To receive the Master of Public Health (M.P.H.) degree, candidates must successfully: complete all curricular requirements, achieve a grade of C or above in each class, demonstrate competence in all 39-defined areas in their Portfolio, pay all fees, and be recommended for graduation by the faculty of the Program.
Master of Public Health Program learning outcomes are building blocks to develop student foundational knowledge and competence in the following ten domains defined by the Council on Education for Public Health. Students demonstrate competence in these areas through coursework and applied, real world training, so that students acquire the knowledge, skills and abilities necessary to excel in the public health workforce:
- Knowledge of the science and practice of public health consists of history and values, core functions, causes and trends of health outcomes, science of prevention, and importance of evidence.
- Knowledge of factors related to human health consists of environmental, biological and genetic, behavioral and psychological, socioeconomic and political, globalization, and One Health.
- Evidence-based approaches to public health consists of applying, selecting, analyzing and interpreting epidemiology, quantitative and qualitative methods, and data.
- Public health and health care systems consists of comparing and discussing structures and functions of different health systems, and structural bias and inequities in systems.
- Planning and management to promote health consists of assessing, applying and designing population needs assessments, interventions, cultural competence, budget and resource management, and program evaluation.
- Policy in public health consists of discussing policy-making processes, ethics and evidence, proposing strategies for coalition building, and advocating for and evaluating policies.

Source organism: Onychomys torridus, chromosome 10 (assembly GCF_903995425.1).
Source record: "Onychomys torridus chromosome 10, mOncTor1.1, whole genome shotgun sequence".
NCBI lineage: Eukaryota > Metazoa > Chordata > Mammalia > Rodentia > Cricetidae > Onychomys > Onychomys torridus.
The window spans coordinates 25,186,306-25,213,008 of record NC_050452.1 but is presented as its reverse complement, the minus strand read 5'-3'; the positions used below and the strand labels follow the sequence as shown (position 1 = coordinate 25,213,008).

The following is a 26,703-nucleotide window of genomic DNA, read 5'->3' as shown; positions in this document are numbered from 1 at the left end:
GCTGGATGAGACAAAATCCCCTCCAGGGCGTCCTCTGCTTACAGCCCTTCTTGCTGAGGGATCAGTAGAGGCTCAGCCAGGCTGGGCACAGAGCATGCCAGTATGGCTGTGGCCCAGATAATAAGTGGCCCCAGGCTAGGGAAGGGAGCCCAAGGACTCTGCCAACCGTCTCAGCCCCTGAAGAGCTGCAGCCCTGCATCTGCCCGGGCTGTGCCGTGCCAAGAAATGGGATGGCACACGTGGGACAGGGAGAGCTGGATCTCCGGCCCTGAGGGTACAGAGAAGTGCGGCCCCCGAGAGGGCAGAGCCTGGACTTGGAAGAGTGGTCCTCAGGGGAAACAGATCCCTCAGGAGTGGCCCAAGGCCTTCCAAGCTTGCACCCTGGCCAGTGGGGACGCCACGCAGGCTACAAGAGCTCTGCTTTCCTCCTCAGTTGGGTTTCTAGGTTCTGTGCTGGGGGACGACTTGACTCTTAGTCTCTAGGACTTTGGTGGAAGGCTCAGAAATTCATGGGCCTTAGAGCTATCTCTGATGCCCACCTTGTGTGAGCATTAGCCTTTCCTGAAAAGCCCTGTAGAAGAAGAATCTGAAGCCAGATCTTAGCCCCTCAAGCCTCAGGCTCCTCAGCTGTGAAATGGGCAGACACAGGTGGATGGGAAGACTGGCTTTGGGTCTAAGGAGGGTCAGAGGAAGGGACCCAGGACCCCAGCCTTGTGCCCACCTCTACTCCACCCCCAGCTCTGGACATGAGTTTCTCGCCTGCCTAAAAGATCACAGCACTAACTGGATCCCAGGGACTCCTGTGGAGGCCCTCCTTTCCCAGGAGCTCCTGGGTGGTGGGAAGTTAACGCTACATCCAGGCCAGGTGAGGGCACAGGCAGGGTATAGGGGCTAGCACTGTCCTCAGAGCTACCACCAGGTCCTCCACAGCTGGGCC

- Leadership consists of creating visions, empowering others, fostering collaboration, guiding decision-making, negotiation and mediation.
- Communication consists of selecting and applying communication strategies for different audiences, written and oral presentations, and cultural competence.
- Interprofessional practice consists of collaborative teamwork across professions and disciplines.
- Systems thinking consists of applying different systems thinking tools to public health issues.
In addition, students develop competence in a specific concentration area:
- Food Systems and Health concentration students learn to analyze and depict food systems from production to consumption, apply interdisciplinary approaches to contextualize food systems and health, research and evaluate food system interventions, investigate and communicate food safety risks, and analyze public health nutritional problems and policies.
- Infectious Disease Epidemiology concentration students learn to understand and explain infectious disease events, assess epidemiological and statistical methodologies, interpret how environmental and socioeconomic systems affect infectious disease, compare prevention and control strategies, and critique diagnostic and detection systems.